“I Used to.” That’s a phrase heard all too often lately.
Technology waits for no one. Many intelligent people with valuable skills are left by the side of the road as innovations in technology race ahead. Even with decades of experience, if you haven’t got the digital tools of the trade, it could be hard to find work in today’s business world. Chin up, there’s hope. It will never be like it was. It will be better.
Middle aged workers, those between the ages of 40 and 60, earned their status in business before computers were a significant factor. They typed on mechanical typewriters. They took shorthand with pen and paper. They wrote with markers on plastic sheets displayed on overhead projectors. They designed machinery that required human operators. People actually put their hands on things other than keyboards.
Today, computers carry the load. Humans now simply tell computers what to do. Some computers even seem to know what we want them to do before we tell them. Most people in this age range have had at least a little interaction with computers, whether it’s using a cell phone, programming a television remote, or checking in for a flight at an airport. Those activities just scratch the surface, however, of what most businesses require of their employees today regarding computer literacy. If you think your career went obsolete with the adoption of the digital age, however, think again.
For many, it is probably good news that typing is still typing. Granted, there are some fancy things one can do with flying fingers, but for the most part, if your job as a typist disappeared, you can still use those skills in data input and word processing. Through your computer, with an at-home, online course or two in medical terminology, you can be ready to take on work as a medical transcriptionist. If you prefer law to biology, similar coursework can prepare you to be a paralegal. In these jobs, the faster you type, the more valuable you are.
Manufacturing work was plentiful when this group entered the job market. Things were done mechanically, however, instead of digitally. Machines were run by men. Now, they’re run by computers. If you ran a drill press, assembled things, worked in a sawmill, mine, or oil field, you worked with your hands. Today, much of that once physical work is automated, directed by computers and performed by robots. Still, you have knowledge. You know what went before. You understand how the industry evolved. How can that help you land a contemporary position in a similar industry?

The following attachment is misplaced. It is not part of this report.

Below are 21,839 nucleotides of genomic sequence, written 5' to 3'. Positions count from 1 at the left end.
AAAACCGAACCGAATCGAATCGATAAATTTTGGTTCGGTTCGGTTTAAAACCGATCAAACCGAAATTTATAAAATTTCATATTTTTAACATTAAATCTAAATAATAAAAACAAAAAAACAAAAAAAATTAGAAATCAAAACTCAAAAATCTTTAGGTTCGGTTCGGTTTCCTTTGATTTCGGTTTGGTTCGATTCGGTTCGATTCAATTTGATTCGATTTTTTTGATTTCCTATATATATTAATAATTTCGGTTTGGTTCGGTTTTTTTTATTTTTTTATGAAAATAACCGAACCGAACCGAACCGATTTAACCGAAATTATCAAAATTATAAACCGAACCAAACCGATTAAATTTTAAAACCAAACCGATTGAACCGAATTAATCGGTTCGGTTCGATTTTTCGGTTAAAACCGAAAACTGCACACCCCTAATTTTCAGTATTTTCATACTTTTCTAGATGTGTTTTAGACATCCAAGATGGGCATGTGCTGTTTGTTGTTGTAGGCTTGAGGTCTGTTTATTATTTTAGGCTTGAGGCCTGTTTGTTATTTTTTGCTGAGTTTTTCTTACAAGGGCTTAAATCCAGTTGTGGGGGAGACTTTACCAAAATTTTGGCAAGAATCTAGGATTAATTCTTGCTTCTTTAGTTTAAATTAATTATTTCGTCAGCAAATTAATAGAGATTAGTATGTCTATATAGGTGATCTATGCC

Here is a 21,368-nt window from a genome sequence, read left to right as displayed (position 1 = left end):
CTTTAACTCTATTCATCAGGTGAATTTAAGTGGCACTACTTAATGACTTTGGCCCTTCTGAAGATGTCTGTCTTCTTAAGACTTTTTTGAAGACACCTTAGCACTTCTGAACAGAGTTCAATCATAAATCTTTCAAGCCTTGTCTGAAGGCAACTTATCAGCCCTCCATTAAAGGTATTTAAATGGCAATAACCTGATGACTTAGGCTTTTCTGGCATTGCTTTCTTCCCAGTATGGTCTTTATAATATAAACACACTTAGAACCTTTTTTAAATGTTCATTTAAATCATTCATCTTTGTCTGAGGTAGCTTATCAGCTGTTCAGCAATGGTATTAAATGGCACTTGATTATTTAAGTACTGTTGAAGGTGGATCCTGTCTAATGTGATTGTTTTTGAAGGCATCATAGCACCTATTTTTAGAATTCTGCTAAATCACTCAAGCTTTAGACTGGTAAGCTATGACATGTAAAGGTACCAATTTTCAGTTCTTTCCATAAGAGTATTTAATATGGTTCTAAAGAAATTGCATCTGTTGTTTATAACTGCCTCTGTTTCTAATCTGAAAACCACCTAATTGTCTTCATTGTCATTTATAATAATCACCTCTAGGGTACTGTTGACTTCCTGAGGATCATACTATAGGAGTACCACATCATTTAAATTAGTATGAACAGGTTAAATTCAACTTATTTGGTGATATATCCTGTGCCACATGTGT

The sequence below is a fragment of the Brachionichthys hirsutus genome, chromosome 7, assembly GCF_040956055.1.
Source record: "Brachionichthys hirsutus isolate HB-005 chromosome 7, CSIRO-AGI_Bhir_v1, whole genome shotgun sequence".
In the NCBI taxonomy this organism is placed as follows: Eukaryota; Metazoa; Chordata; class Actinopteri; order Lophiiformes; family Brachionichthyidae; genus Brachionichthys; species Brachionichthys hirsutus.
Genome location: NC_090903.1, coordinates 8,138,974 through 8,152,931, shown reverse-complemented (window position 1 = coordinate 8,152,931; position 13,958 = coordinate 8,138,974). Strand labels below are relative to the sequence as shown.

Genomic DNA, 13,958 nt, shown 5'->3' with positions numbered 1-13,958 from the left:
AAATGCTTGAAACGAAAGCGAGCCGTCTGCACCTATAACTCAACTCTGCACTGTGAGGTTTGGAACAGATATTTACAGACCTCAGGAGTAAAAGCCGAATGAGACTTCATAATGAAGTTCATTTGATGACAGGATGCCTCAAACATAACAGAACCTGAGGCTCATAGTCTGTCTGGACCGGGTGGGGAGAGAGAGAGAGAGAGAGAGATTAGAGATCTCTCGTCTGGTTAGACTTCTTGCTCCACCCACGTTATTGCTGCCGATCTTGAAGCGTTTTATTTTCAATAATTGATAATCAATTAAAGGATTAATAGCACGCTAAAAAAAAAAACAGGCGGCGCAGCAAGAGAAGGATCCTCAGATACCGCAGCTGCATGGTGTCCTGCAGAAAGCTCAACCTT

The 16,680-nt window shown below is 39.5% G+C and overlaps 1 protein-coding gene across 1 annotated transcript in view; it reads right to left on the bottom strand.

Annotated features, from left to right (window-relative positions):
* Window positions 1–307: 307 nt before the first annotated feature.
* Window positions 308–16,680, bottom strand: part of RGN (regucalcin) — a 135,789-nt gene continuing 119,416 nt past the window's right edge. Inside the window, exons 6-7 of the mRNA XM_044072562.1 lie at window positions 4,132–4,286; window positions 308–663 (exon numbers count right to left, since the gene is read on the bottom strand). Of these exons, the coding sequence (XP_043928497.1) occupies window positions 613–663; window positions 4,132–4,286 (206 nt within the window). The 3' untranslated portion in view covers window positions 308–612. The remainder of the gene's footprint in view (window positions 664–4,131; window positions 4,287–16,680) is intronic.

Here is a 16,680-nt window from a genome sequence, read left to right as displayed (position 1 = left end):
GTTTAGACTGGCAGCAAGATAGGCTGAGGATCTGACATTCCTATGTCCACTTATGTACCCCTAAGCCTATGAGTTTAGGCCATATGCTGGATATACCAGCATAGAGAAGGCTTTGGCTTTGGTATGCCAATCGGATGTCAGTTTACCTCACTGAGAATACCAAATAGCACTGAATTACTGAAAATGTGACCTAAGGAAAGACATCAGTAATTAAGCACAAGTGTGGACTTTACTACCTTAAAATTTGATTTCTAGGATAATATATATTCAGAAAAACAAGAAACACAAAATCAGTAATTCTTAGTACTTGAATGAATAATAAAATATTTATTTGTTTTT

If you worked with oil, mining, or manufacturing equipment, you likely have some valuable knowledge about how machines work and what tasks need to be completed, in what order, within specific tolerances. A course in robotics, laser technology, or electronics can be very useful in redirecting what you know as valuable background for a new position. Again, many of these courses can be completed online at nominal cost. Some, including open courseware from impressive schools like MIT, are free. Some are eligible for tax deductions, which is true of course expenses in other disciplines as well.
Many secretaries in the pre-computer era were also walking dictionaries, with a stellar knowledge of grammar, punctuation, and proper formats for upper level communication. Those things still rank high, despite spell check and word processing programs built into computers. Even they make syntax and spelling errors when they don’t understand the context like humans do. Today’s positions as administrative assistants prize those skills, and pay well. Again, a course in computer office programs will put you back on track.
Something important that the online employment sector offers is anonymity. If you feel your age is a factor in getting and securing work, arranging the details of a job online all but eliminates that judgemental snub. Similarly, any disability that you feel might be a disadvantage for a specific task becomes irrelevant. Computers, high tech prosthetics, and automation can now help those with a significant number of disabilities to perform as well as a worker without any physical challenges. Blind workers now have programs to help them “see” their work through other senses, and amputees and immobile workers can perform their tasks with special computer tools that may actually give them advantages. The playing field is a little more level as technology teaches us to be the best we can be. Add a little new tech to your life and see how it can rejuvenate your work history.
If you don’t have a computer, you might consider getting one. It will open a multitude of doors for working from home, as well as help you update many useful skills that are valued in today’s employment marketplace. Some of the entry level computer models, or even one of the newer notebooks, are priced attractively. No matter what brand or model you end up choosing, it will likely pay for itself in short order.
You will also need some software for that computer. No need to jump into the deep end, however. Just start with one program. Pick a word processing program, as that will prove very useful, no matter what industry you’re in. You’ll also need an internet connection to communicate with the world outside your home. If all that is just too much, consider starting out by using computers for free at your local public library.
Your knowledge is valuable. Teachers, nurses, office workers, manufacturing workers, mechanics, bank tellers, and farmers all have skills and industry backgrounds as well as online options for learning as well as working. Updating that knowledge with a digital toolkit can make all the difference, refreshing your career and putting you in demand.